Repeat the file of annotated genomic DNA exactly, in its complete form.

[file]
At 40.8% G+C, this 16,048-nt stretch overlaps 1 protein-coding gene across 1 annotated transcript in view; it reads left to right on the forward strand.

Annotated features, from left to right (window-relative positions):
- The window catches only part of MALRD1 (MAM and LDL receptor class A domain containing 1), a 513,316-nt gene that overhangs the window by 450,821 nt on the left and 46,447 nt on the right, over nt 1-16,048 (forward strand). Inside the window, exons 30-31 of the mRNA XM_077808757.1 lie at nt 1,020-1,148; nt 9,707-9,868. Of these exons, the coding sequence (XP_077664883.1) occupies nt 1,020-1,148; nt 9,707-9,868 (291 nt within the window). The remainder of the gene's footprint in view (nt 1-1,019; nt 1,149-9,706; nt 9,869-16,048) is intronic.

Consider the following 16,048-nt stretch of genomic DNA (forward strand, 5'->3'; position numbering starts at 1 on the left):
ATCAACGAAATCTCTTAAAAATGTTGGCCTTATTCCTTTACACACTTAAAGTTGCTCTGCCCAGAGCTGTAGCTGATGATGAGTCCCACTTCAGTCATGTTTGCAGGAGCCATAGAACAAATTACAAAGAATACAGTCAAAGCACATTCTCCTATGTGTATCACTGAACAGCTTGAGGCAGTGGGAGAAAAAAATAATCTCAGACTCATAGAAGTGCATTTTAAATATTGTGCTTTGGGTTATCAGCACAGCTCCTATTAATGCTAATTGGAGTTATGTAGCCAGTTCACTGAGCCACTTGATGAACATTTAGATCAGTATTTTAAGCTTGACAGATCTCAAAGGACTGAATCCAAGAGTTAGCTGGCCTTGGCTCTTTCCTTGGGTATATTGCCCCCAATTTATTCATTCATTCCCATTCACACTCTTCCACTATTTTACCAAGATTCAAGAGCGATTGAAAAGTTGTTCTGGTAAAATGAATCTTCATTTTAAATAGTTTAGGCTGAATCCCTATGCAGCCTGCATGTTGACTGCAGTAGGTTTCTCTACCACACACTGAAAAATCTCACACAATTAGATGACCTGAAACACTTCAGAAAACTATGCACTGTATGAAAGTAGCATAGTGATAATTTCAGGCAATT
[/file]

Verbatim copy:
At 40.8% G+C, this 16,048-nt stretch overlaps 1 protein-coding gene across 1 annotated transcript in view; it reads left to right on the forward strand.

Annotated features, from left to right (window-relative positions):
- The window catches only part of MALRD1 (MAM and LDL receptor class A domain containing 1), a 513,316-nt gene that overhangs the window by 450,821 nt on the left and 46,447 nt on the right, over nt 1-16,048 (forward strand). Inside the window, exons 30-31 of the mRNA XM_077808757.1 lie at nt 1,020-1,148; nt 9,707-9,868. Of these exons, the coding sequence (XP_077664883.1) occupies nt 1,020-1,148; nt 9,707-9,868 (291 nt within the window). The remainder of the gene's footprint in view (nt 1-1,019; nt 1,149-9,706; nt 9,869-16,048) is intronic.

Consider the following 16,048-nt stretch of genomic DNA (forward strand, 5'->3'; position numbering starts at 1 on the left):
ATCAACGAAATCTCTTAAAAATGTTGGCCTTATTCCTTTACACACTTAAAGTTGCTCTGCCCAGAGCTGTAGCTGATGATGAGTCCCACTTCAGTCATGTTTGCAGGAGCCATAGAACAAATTACAAAGAATACAGTCAAAGCACATTCTCCTATGTGTATCACTGAACAGCTTGAGGCAGTGGGAGAAAAAAATAATCTCAGACTCATAGAAGTGCATTTTAAATATTGTGCTTTGGGTTATCAGCACAGCTCCTATTAATGCTAATTGGAGTTATGTAGCCAGTTCACTGAGCCACTTGATGAACATTTAGATCAGTATTTTAAGCTTGACAGATCTCAAAGGACTGAATCCAAGAGTTAGCTGGCCTTGGCTCTTTCCTTGGGTATATTGCCCCCAATTTATTCATTCATTCCCATTCACACTCTTCCACTATTTTACCAAGATTCAAGAGCGATTGAAAAGTTGTTCTGGTAAAATGAATCTTCATTTTAAATAGTTTAGGCTGAATCCCTATGCAGCCTGCATGTTGACTGCAGTAGGTTTCTCTACCACACACTGAAAAATCTCACACAATTAGATGACCTGAAACACTTCAGAAAACTATGCACTGTATGAAAGTAGCATAGTGATAATTTCAGGCAATT